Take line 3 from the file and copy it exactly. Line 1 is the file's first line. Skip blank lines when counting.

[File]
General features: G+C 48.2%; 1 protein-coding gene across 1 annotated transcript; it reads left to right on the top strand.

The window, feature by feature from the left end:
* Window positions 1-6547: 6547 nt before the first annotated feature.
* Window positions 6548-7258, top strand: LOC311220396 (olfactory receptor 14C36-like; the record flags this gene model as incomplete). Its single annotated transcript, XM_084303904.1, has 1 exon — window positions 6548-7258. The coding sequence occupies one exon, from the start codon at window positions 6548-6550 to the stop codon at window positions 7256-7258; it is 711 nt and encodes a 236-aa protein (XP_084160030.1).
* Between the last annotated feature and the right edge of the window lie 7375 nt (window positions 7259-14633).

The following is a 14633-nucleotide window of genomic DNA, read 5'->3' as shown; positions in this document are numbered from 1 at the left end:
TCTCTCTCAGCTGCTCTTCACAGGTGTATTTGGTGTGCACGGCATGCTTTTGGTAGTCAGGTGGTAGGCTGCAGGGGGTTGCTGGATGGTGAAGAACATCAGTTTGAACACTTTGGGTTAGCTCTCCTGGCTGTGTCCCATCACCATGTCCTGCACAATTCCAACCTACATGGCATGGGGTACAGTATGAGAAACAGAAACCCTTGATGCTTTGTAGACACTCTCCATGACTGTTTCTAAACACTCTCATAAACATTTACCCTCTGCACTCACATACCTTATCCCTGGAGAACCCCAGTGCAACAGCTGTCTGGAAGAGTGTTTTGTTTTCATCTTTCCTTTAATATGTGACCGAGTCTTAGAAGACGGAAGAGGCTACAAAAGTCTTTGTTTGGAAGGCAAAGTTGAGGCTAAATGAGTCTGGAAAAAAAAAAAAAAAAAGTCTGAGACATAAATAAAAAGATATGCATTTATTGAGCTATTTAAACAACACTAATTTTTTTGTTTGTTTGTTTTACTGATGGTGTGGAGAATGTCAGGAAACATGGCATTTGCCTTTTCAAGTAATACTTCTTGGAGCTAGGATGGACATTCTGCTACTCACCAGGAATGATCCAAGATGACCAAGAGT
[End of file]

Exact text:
* Window positions 1-6547: 6547 nt before the first annotated feature.